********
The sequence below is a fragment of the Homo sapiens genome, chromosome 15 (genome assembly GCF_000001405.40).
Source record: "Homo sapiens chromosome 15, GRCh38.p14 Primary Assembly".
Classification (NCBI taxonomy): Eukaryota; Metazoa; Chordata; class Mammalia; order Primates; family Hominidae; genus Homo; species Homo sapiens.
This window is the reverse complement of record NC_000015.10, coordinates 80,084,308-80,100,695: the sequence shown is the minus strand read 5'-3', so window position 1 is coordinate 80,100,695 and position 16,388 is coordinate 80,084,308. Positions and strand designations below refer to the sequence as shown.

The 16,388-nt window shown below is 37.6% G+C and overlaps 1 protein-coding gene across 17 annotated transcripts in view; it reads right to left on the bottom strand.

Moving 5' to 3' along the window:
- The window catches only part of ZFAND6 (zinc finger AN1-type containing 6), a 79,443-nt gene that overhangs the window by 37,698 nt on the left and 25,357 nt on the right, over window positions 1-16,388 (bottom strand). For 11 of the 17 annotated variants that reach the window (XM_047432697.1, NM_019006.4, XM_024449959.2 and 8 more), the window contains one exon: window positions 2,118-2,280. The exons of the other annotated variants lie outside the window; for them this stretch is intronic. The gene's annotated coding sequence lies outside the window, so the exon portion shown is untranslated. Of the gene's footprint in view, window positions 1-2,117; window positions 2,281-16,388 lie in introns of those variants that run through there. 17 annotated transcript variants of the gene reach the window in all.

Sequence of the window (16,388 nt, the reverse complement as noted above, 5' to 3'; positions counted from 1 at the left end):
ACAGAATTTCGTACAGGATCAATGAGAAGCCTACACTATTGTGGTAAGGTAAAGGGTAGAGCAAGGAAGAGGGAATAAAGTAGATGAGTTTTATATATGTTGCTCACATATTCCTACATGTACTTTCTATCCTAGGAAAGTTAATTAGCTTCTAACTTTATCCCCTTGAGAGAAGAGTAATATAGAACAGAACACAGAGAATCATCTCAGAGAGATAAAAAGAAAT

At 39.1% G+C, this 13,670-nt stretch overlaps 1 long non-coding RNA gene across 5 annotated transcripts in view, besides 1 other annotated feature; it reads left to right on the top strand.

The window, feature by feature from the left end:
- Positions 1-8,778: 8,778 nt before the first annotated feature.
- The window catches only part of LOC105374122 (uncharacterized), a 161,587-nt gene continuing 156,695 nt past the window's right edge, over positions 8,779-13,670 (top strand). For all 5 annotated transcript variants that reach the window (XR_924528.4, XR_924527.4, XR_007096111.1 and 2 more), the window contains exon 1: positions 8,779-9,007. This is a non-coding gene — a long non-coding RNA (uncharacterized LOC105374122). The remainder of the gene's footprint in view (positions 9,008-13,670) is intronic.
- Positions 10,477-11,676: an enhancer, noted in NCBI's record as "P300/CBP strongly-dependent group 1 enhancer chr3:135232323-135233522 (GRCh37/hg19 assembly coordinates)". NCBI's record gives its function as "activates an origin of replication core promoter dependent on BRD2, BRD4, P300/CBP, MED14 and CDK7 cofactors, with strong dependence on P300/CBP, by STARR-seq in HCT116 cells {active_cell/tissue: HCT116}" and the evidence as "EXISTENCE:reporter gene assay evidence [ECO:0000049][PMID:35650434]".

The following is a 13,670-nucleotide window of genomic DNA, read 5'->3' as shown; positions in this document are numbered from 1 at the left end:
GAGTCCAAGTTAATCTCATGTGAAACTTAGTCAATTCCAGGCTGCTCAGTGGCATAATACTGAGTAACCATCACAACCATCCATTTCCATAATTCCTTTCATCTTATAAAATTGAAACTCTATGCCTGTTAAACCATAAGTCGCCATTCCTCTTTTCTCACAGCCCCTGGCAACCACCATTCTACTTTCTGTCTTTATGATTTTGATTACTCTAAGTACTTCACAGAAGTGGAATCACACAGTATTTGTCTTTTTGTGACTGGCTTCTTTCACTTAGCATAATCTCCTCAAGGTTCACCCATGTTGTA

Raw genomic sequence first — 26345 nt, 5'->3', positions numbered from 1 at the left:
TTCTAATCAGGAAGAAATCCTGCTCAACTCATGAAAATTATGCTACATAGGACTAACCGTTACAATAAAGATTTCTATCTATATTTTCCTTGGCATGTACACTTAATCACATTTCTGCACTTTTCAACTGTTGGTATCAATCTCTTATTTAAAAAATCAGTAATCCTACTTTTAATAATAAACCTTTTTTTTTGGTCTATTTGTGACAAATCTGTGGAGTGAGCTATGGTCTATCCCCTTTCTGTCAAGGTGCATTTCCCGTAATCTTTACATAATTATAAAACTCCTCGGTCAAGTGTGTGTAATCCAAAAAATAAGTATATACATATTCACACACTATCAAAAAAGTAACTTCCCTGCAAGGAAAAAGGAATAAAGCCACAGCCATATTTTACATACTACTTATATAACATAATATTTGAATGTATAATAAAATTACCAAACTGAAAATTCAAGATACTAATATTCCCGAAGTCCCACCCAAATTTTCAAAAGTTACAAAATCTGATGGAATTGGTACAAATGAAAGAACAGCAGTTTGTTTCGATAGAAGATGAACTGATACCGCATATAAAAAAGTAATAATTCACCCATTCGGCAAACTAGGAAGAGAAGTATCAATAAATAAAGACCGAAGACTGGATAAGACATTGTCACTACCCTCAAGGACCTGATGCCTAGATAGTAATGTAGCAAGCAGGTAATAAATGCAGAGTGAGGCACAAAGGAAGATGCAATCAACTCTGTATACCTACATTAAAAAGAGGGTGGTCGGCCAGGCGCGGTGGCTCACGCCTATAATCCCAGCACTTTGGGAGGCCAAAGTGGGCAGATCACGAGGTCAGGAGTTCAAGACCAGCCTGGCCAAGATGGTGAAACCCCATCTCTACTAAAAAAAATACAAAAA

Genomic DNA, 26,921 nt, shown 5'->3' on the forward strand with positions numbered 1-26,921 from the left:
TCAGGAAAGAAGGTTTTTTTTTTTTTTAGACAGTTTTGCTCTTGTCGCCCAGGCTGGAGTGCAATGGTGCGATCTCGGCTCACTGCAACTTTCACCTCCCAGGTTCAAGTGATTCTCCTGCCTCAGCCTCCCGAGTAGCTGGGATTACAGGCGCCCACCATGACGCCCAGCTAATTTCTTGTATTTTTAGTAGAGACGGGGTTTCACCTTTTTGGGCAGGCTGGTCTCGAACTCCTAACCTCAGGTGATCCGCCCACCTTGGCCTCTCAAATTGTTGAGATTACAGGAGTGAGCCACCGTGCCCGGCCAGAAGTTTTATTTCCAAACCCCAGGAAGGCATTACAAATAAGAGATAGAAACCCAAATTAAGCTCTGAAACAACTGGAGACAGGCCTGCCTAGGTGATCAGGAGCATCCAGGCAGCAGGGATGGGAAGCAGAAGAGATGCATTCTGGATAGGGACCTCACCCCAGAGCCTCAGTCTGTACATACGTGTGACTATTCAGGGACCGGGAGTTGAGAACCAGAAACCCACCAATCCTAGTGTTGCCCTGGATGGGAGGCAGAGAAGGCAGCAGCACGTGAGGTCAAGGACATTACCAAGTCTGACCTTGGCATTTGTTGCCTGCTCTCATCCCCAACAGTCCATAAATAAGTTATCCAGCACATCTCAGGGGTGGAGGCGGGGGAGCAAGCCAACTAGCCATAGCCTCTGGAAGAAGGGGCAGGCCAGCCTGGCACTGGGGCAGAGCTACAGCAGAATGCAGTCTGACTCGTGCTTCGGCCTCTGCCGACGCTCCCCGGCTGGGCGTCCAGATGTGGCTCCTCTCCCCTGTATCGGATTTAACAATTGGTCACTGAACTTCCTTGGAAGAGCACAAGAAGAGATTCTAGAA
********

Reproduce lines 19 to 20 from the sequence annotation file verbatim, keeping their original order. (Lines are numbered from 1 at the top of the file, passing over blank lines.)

Genomic DNA, 26,921 nt, shown 5'->3' on the forward strand with positions numbered 1-26,921 from the left:
TCAGGAAAGAAGGTTTTTTTTTTTTTTAGACAGTTTTGCTCTTGTCGCCCAGGCTGGAGTGCAATGGTGCGATCTCGGCTCACTGCAACTTTCACCTCCCAGGTTCAAGTGATTCTCCTGCCTCAGCCTCCCGAGTAGCTGGGATTACAGGCGCCCACCATGACGCCCAGCTAATTTCTTGTATTTTTAGTAGAGACGGGGTTTCACCTTTTTGGGCAGGCTGGTCTCGAACTCCTAACCTCAGGTGATCCGCCCACCTTGGCCTCTCAAATTGTTGAGATTACAGGAGTGAGCCACCGTGCCCGGCCAGAAGTTTTATTTCCAAACCCCAGGAAGGCATTACAAATAAGAGATAGAAACCCAAATTAAGCTCTGAAACAACTGGAGACAGGCCTGCCTAGGTGATCAGGAGCATCCAGGCAGCAGGGATGGGAAGCAGAAGAGATGCATTCTGGATAGGGACCTCACCCCAGAGCCTCAGTCTGTACATACGTGTGACTATTCAGGGACCGGGAGTTGAGAACCAGAAACCCACCAATCCTAGTGTTGCCCTGGATGGGAGGCAGAGAAGGCAGCAGCACGTGAGGTCAAGGACATTACCAAGTCTGACCTTGGCATTTGTTGCCTGCTCTCATCCCCAACAGTCCATAAATAAGTTATCCAGCACATCTCAGGGGTGGAGGCGGGGGAGCAAGCCAACTAGCCATAGCCTCTGGAAGAAGGGGCAGGCCAGCCTGGCACTGGGGCAGAGCTACAGCAGAATGCAGTCTGACTCGTGCTTCGGCCTCTGCCGACGCTCCCCGGCTGGGCGTCCAGATGTGGCTCCTCTCCCCTGTATCGGATTTAACAATTGGTCACTGAACTTCCTTGGAAGAGCACAAGAAGAGATTCTAGAA